TCUS Student Research Fellowship Program Supports NYMC Student’s Research on Diabetes
Mohammad Yasir Khan, a Master of Science (M.S.) student in pharmacology, had the opportunity to spend the last few months working in the lab of Jerry L. Nadler, M.D., SOM dean and professor of pharmacology and of medicine
With support from a Touro College and University System (TCUS) Student Research Fellowship Program grant, Mohammad Yasir Khan, a Master of Science (M.S.) student in pharmacology, had the opportunity to spend the last few months working on diabetes research in the lab of Jerry L. Nadler, M.D., SOM dean and professor of pharmacology and of medicine.
“I was first exposed to scientific research while still in high school when I had the great opportunity to work under Dana Mordue, Ph.D., associate professor of pathology, microbiology and immunology, in her lab at NYMC,” says Mr. Khan. “From that experience I knew I wanted to go into research. Dr. Nadler’s research really piqued my interest because it was a new opportunity and new area of study I haven’t really focused on. It’s been a great honor to be afforded the opportunity to work in Dr. Nadler’s lab.”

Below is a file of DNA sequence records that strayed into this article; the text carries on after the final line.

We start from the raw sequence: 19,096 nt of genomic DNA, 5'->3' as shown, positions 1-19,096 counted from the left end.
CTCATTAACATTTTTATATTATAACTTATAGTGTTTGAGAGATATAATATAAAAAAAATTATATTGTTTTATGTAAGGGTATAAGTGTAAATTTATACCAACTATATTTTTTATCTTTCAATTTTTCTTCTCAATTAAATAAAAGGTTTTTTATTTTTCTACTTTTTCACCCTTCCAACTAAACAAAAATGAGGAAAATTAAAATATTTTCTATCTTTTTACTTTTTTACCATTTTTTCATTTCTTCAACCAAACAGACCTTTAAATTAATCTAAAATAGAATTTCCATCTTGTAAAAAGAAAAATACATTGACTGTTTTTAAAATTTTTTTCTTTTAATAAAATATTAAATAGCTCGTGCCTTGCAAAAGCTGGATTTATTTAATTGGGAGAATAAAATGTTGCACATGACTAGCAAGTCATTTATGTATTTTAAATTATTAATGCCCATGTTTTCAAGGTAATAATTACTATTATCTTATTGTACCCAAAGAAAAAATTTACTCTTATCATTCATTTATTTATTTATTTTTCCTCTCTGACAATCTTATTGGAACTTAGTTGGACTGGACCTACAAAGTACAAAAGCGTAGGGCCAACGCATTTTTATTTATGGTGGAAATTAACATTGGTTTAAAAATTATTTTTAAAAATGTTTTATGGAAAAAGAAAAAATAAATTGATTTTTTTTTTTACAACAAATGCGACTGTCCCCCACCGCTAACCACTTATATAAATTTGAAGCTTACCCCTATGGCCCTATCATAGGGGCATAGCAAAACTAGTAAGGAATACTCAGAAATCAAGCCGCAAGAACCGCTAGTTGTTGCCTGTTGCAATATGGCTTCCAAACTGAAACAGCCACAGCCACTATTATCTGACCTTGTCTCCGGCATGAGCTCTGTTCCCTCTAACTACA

“One of the true joys I have always had is mentoring students and junior faculty to help them become excited about research,” said Dr. Nadler. “It was a pleasure to have Mr. Khan in the lab to work with me and my lab manager Melinee D’Silva, M.S.”
During Mr. Khan’s time there, Dr. Nadler’s lab has been focused on the enzyme 12-lipoxygenage (12-LOX) which catalyzes its substrates to form inflammatory mediators. Dr. Nadler’s research has shown that this enzyme and its metabolites may be a contributor to beta cell loss in the pancreas and subsequently the development of diabetes. “Given the prevalence of diabetes, studying the therapeutic potentials is extremely important,” said Mr. Khan. “The research I conducted with the fellowship grant awarded to me by TCUS focused on the pericyte, which is a type of cell in the pancreas that is responsible for regulating blood flow in and out of the beta cells (that release insulin).”
Previous studies have shown that pericytes decrease substantially in diabetic patients and decrease further as diabetic individuals get older. Mr. Khan explored whether 12-LOX was a responsible factor for the pericyte loss in diabetic patients.
“Through the use of immunofluorescence staining and the laser confocal microscope at NYMC imaging core, we did find some overlap between 12-LOX and pericytes in human pancreatic tissue samples of decedents,” said Mr. Khan. “The data suggests that 12-LOX contributes to both beta cell loss and additionally pericyte loss. The significance of this data provides us with further understanding of the pathology of diabetes.”
“When I was notified that my grant application was chosen, I was ecstatic. This has been such a great experience for my future endeavors in research and was made possible by Dr. Nadler allowing me to work with him and his lab providing the resources to facilitate this research. Dr. Nadler is a great mentor, and I am learning so much from him. I look forward to learning more with his guidance.”